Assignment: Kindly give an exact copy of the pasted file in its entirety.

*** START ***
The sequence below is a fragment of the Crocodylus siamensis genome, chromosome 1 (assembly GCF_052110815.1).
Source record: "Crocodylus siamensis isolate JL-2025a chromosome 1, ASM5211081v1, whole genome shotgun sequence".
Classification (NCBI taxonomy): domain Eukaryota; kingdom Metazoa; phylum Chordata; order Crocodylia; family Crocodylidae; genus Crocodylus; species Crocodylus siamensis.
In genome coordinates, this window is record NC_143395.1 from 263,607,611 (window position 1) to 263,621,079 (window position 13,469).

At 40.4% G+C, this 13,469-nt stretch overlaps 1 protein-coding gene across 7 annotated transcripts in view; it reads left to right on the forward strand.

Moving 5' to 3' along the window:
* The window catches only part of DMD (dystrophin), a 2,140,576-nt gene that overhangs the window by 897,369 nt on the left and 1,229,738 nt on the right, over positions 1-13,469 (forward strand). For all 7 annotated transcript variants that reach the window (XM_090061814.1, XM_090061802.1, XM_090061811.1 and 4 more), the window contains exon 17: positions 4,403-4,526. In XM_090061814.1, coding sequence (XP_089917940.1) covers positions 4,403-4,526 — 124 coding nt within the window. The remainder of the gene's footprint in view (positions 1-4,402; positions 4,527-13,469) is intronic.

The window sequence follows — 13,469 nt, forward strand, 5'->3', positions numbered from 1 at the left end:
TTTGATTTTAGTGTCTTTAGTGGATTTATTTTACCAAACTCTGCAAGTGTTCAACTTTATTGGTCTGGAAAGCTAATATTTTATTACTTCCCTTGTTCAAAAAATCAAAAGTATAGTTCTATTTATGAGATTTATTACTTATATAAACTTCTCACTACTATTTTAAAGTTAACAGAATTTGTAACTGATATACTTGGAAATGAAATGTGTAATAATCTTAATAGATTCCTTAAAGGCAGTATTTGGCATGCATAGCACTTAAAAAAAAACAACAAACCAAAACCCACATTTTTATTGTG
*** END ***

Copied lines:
The sequence below is a fragment of the Crocodylus siamensis genome, chromosome 1 (assembly GCF_052110815.1).
Source record: "Crocodylus siamensis isolate JL-2025a chromosome 1, ASM5211081v1, whole genome shotgun sequence".
Classification (NCBI taxonomy): domain Eukaryota; kingdom Metazoa; phylum Chordata; order Crocodylia; family Crocodylidae; genus Crocodylus; species Crocodylus siamensis.
In genome coordinates, this window is record NC_143395.1 from 263,607,611 (window position 1) to 263,621,079 (window position 13,469).

At 40.4% G+C, this 13,469-nt stretch overlaps 1 protein-coding gene across 7 annotated transcripts in view; it reads left to right on the forward strand.

Moving 5' to 3' along the window:
* The window catches only part of DMD (dystrophin), a 2,140,576-nt gene that overhangs the window by 897,369 nt on the left and 1,229,738 nt on the right, over positions 1-13,469 (forward strand). For all 7 annotated transcript variants that reach the window (XM_090061814.1, XM_090061802.1, XM_090061811.1 and 4 more), the window contains exon 17: positions 4,403-4,526. In XM_090061814.1, coding sequence (XP_089917940.1) covers positions 4,403-4,526 — 124 coding nt within the window. The remainder of the gene's footprint in view (positions 1-4,402; positions 4,527-13,469) is intronic.

The window sequence follows — 13,469 nt, forward strand, 5'->3', positions numbered from 1 at the left end:
TTTGATTTTAGTGTCTTTAGTGGATTTATTTTACCAAACTCTGCAAGTGTTCAACTTTATTGGTCTGGAAAGCTAATATTTTATTACTTCCCTTGTTCAAAAAATCAAAAGTATAGTTCTATTTATGAGATTTATTACTTATATAAACTTCTCACTACTATTTTAAAGTTAACAGAATTTGTAACTGATATACTTGGAAATGAAATGTGTAATAATCTTAATAGATTCCTTAAAGGCAGTATTTGGCATGCATAGCACTTAAAAAAAAACAACAAACCAAAACCCACATTTTTATTGTG